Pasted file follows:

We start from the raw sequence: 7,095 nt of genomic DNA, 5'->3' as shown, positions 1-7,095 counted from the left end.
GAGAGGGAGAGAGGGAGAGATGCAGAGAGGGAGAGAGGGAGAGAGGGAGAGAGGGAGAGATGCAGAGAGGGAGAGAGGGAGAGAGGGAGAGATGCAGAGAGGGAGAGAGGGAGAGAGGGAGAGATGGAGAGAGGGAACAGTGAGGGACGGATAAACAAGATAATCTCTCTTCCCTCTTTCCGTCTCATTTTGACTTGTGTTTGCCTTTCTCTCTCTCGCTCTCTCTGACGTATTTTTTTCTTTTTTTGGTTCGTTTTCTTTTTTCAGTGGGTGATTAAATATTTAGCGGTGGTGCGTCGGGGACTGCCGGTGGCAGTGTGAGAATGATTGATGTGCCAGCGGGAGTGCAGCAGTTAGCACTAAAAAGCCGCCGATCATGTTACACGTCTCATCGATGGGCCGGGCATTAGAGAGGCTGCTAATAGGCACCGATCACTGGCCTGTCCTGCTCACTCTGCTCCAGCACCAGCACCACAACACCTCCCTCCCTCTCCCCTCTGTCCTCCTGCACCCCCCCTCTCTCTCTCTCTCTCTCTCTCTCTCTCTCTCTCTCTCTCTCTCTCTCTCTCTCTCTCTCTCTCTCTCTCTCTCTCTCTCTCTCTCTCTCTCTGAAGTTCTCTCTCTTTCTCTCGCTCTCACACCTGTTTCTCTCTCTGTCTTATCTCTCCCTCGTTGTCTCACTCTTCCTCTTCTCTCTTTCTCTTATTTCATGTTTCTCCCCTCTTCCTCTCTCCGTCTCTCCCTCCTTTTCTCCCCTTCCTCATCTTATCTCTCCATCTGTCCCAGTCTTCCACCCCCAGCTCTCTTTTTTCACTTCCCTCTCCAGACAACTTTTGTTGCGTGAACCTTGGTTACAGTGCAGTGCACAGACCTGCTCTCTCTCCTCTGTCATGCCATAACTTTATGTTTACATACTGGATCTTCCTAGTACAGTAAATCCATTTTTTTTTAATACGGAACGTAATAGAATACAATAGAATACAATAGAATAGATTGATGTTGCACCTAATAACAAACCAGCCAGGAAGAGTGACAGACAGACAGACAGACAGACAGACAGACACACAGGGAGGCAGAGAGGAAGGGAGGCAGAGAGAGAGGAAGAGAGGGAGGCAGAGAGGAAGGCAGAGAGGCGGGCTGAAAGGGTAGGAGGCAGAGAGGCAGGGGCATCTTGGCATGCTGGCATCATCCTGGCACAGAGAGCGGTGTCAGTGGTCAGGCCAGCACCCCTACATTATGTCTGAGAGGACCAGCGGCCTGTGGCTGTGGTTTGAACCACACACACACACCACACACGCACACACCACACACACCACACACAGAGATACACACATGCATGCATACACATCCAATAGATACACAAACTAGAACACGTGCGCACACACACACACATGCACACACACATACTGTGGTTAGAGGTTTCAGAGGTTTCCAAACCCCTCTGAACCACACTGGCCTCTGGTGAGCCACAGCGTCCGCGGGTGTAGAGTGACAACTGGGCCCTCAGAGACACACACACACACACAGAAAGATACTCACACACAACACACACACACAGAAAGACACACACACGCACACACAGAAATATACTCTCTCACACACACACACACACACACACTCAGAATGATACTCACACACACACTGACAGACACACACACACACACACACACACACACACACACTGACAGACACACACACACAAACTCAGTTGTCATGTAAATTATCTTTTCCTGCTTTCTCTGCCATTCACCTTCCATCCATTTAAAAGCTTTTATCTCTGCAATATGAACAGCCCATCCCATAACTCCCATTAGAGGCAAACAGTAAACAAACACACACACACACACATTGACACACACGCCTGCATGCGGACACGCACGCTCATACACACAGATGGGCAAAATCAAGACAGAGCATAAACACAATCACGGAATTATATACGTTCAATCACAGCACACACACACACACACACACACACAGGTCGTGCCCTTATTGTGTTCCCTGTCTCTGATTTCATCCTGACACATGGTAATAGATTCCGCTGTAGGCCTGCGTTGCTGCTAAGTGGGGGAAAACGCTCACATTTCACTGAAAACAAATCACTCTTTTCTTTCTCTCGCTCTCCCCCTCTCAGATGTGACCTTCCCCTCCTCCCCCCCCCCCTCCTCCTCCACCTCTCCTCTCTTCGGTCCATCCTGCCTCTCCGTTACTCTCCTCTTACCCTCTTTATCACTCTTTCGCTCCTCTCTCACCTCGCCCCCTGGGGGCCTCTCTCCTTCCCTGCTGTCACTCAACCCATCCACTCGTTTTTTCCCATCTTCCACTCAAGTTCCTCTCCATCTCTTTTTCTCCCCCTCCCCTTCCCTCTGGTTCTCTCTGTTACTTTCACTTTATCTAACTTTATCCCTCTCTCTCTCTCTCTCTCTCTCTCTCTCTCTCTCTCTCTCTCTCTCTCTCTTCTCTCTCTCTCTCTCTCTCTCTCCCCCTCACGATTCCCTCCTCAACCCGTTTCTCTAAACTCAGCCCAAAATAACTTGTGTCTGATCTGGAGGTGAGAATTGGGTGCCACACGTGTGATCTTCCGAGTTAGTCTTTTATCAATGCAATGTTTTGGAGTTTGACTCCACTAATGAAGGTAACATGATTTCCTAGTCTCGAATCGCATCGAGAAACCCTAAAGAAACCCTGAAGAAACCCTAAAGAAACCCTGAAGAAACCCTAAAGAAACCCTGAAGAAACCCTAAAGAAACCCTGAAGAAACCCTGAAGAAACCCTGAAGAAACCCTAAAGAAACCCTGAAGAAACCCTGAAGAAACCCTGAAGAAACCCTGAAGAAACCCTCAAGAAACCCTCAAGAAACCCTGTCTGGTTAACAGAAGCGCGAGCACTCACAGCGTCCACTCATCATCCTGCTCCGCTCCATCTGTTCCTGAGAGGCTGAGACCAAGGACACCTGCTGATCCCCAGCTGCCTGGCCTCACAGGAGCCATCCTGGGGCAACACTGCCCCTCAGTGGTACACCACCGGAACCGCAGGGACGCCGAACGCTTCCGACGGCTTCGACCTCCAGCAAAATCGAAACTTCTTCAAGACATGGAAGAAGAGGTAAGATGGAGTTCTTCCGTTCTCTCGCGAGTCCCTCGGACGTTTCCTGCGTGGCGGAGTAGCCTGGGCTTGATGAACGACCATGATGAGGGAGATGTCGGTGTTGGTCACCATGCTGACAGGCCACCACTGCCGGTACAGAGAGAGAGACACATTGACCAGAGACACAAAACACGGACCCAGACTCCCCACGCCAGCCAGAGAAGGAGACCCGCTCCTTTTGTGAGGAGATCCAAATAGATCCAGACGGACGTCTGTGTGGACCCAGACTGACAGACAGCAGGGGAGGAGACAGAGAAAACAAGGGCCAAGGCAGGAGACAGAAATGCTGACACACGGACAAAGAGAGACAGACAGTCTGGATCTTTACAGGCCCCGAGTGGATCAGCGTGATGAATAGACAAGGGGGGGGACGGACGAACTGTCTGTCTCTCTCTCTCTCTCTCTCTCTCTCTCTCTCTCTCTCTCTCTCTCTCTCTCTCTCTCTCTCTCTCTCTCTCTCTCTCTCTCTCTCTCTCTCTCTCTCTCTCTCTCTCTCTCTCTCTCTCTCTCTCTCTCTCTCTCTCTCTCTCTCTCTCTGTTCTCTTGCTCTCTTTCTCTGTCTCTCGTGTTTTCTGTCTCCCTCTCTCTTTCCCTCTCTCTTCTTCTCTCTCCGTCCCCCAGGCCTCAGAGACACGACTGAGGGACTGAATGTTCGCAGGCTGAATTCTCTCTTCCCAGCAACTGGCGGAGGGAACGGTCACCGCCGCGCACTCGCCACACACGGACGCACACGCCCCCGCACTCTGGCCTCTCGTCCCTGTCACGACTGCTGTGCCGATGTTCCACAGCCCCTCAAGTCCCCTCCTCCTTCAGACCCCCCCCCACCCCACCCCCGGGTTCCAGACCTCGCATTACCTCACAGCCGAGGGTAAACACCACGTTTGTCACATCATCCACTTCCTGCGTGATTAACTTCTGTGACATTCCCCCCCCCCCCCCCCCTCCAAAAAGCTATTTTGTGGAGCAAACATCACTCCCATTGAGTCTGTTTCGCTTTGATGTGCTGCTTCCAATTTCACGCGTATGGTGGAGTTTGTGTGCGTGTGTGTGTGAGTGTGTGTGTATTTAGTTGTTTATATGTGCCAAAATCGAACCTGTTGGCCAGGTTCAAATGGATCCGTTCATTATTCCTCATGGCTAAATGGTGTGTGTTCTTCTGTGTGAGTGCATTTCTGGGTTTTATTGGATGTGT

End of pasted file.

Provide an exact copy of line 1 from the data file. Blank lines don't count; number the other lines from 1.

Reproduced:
We start from the raw sequence: 7,095 nt of genomic DNA, 5'->3' as shown, positions 1-7,095 counted from the left end.